Government and Politics AP
29 September 2013
The Three Strikes Rule
The relation of violent crimes and the idea of recidivism has always been something that has been taken into account in the legal system. As early as 1895 in the Gladstone Committee Report, habitual offenders have garnered attention in penology circles (Katkin 99). The idea of punishing recidivism is split among politicians, though, as many politicians who disagree argue that the result is too monetarily costly for the state and the state’s citizens. One of the proposed solutions to this problem is what is called the “Three Strikes Rule”. Because this is a reserved power of the states, no decision made is federal, thus there are many heated debates over whether it should be implemented or not. Does the Three Strikes Rule effectively stop crime, and does it perform that task cost-effectively as well?
The first public attention garnered for a three-strikes plan came from the outreach by an average wedding photographer, Mike Reynolds, whose 18-year-old daughter had been killed by a violent recidivist. On June 29, 1992, in Fresno, California, Kimber Reynolds was approached on the street by two men on a motorcycle. One of the men tried to steal her purse, and when she resisted, the other pulled a .357 Magnum out of his waistband and shot her in the side of the head. She died 26 hours later. After a couple days of searching, they found the location of the gunman, Joe Davis. Davis was a 25-year-old confirmed methamphetamine user repeatedly convicted and jailed for offenses including armed robbery, auto theft, and illegal drug usage. Davis had only been released from prison a mere 3 months before Kimber’s shooting. As police surrounded Davis’ apartment, Davis stepped out and started firing at the police, eventually being shot to death by police officers. The accomplice was found not long after. His name is Douglas Walker, a 26-year-old repeat offender as well. He plead guilty in court. Walker received the maximum sentence possible, a 9-year stint. With good behavior, though, he’d be back on the Fresno streets in only half of that time. Reynolds knew the law needed to change to protect the non-criminals in America, and so he, personally, confronted the California state legislature. His proposal was that a second-time offender faced a sentence double that of what a single-time offender would face, and a third-time offender received twenty-five years to life. It was met coldly and almost immediately quashed. Nothing new about the law arose until October 1, 1993, when a 12-year-old girl, Polly Klaas, was kidnapped from her own slumber party by 39-year-old Richard Davis, a criminal with a lengthy history of violent crime. Davis had encountered police coincidentally about two months later, and it is believed that soon after, he murdered Polly by strangulation and buried her in a shallow, hidden grave. When Davis was arrested for violation of parole, the arresting officer recognized his face from sketches and charged him with the murder of Polly Klaas. Four days later, Davis led police to Polly’s body. In 1996, Davis was tried and convicted for first-degree murder, robbery, burglary, kidnapping, and lewd act on a child. The jury returned a verdict of death; he remains on death row today. A little over three months after Polly’s body had been found, California signed into law its own Three Strikes act on March 8, 1994. Although Washington had signed their Three Strikes act into effect in 1993, California’s is viewed as the most important and most unanimous, as it passed with over a 70% acceptance percentage. Within a three-year period, twenty-four states, including Indiana, have integrated some form of a three-strikes rule into their penal system. Since 1995, none of the remaining 26 states have changed their position, though.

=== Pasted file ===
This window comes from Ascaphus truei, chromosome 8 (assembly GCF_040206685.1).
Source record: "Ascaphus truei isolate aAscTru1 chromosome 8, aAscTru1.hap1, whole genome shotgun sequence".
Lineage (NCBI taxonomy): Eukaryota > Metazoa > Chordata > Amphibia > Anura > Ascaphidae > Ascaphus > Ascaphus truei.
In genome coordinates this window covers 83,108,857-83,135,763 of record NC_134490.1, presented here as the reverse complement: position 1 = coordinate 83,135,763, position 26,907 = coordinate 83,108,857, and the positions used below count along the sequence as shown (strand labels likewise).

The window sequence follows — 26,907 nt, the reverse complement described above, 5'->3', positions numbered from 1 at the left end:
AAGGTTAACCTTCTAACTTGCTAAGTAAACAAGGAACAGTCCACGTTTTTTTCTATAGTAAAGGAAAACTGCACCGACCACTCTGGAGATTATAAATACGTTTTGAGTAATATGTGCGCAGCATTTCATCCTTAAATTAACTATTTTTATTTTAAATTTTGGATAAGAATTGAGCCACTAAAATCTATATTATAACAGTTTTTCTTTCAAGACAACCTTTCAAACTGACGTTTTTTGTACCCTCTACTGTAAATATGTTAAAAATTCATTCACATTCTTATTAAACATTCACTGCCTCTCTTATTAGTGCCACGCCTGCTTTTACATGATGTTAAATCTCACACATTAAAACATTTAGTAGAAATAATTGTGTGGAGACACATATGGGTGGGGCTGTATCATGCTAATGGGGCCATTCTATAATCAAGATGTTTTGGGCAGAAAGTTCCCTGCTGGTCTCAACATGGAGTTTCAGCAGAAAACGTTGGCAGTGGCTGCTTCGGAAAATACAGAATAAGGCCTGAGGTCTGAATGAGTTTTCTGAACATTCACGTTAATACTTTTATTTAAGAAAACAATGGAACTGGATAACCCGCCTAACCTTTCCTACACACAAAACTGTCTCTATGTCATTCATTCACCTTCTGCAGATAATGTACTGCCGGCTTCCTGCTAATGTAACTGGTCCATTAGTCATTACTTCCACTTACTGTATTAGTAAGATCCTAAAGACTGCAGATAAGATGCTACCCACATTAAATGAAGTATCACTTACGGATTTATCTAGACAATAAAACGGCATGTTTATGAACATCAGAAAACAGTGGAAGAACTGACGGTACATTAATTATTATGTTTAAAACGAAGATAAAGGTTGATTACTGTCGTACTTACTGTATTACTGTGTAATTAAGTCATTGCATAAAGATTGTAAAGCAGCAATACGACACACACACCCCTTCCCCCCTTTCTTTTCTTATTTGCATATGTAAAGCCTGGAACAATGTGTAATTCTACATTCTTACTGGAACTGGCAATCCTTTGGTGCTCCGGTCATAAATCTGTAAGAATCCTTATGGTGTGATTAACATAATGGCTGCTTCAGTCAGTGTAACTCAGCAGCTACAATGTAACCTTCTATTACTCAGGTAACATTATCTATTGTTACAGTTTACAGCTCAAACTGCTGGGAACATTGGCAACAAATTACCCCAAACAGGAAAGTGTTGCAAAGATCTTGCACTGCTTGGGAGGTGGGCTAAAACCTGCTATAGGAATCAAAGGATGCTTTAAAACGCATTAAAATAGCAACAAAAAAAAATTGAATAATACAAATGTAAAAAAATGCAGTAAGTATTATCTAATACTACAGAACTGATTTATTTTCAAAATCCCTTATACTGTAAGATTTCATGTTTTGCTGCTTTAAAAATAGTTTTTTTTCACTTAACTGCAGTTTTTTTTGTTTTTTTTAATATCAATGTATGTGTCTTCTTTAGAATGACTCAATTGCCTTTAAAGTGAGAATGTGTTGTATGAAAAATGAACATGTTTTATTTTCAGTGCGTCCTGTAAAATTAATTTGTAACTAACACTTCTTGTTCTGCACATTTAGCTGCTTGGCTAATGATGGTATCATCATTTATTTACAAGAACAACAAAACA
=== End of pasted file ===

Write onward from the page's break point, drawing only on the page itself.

This system of punishment has not come without its opponents and faults as well. One of the most publicized cases shedding...
Cited: Katkin, Daniel (1971-1972). "Habitual Offender Laws: A Reconsideration." Buffalo Law Review 21 (3): 99–120.
Combs, Dave. “VTS_01_1.mp4.” Online video clip. YouTube. YouTube, 26 Mar. 2011. Web. 29 Sept. 2013.
Brown, Tanya Ballard. “Timeline: The Evolution Of California 's Three Strikes Law.” NPR. NPR, 28 Oct. 2009. Web. 29 Sept. 2013.
University of California, Riverside. "Evidence does not support three-strikes law as crime deterrent, California study finds." ScienceDaily, 15 Oct. 2012.
San Francisco Gate. “Cost of ‘three strikes’ law.” SFGate. 5 Mar. 2004. Web. 30 Sept. 2013.
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